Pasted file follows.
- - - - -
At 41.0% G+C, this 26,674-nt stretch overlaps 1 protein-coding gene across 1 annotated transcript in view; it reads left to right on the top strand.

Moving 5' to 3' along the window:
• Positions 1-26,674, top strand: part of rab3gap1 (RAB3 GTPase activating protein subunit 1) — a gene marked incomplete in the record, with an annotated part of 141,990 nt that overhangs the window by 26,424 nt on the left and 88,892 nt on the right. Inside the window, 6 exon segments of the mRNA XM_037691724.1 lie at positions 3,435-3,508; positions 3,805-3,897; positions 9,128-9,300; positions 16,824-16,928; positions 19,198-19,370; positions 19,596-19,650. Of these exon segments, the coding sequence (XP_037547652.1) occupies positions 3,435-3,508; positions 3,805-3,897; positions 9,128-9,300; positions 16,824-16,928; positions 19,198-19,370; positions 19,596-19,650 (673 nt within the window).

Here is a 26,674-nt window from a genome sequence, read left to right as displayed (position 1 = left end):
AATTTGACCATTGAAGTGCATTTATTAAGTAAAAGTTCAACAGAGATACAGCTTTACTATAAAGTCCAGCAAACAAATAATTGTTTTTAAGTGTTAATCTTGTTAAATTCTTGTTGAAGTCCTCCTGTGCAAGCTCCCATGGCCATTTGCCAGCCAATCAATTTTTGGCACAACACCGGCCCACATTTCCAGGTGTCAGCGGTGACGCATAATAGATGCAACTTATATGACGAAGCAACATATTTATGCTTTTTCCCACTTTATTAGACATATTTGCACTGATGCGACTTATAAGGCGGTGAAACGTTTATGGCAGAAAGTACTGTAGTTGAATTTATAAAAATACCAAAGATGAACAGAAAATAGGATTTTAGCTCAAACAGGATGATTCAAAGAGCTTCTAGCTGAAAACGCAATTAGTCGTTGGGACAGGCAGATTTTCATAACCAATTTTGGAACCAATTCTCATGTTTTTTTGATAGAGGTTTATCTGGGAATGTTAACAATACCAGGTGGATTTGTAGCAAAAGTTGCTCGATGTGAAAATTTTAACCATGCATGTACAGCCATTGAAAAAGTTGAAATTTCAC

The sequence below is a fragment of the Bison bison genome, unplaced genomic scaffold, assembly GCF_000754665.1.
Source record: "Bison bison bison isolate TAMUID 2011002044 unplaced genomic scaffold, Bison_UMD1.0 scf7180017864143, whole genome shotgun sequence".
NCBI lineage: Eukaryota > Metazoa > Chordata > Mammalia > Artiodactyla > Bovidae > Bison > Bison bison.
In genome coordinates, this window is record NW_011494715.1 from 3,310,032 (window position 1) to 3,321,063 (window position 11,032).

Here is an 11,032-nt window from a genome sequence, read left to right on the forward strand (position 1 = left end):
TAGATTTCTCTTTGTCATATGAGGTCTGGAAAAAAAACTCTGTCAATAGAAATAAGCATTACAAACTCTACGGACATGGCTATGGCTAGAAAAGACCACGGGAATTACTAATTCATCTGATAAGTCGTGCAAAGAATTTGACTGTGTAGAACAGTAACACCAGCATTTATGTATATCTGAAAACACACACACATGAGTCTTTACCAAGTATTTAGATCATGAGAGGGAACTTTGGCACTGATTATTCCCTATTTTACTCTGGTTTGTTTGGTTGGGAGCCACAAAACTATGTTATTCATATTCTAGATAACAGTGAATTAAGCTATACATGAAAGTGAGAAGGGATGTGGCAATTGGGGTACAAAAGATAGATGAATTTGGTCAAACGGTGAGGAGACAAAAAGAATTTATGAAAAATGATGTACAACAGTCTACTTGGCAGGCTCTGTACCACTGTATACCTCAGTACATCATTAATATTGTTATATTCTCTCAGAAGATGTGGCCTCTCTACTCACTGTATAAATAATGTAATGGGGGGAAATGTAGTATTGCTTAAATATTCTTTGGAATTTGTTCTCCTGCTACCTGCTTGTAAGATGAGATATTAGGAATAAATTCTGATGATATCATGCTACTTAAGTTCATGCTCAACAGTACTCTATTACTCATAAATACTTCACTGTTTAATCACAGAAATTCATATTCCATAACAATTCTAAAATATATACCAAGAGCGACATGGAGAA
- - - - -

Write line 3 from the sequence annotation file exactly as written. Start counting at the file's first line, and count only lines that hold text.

• Positions 1-26,674, top strand: part of rab3gap1 (RAB3 GTPase activating protein subunit 1) — a gene marked incomplete in the record, with an annotated part of 141,990 nt that overhangs the window by 26,424 nt on the left and 88,892 nt on the right. Inside the window, 6 exon segments of the mRNA XM_037691724.1 lie at positions 3,435-3,508; positions 3,805-3,897; positions 9,128-9,300; positions 16,824-16,928; positions 19,198-19,370; positions 19,596-19,650. Of these exon segments, the coding sequence (XP_037547652.1) occupies positions 3,435-3,508; positions 3,805-3,897; positions 9,128-9,300; positions 16,824-16,928; positions 19,198-19,370; positions 19,596-19,650 (673 nt within the window).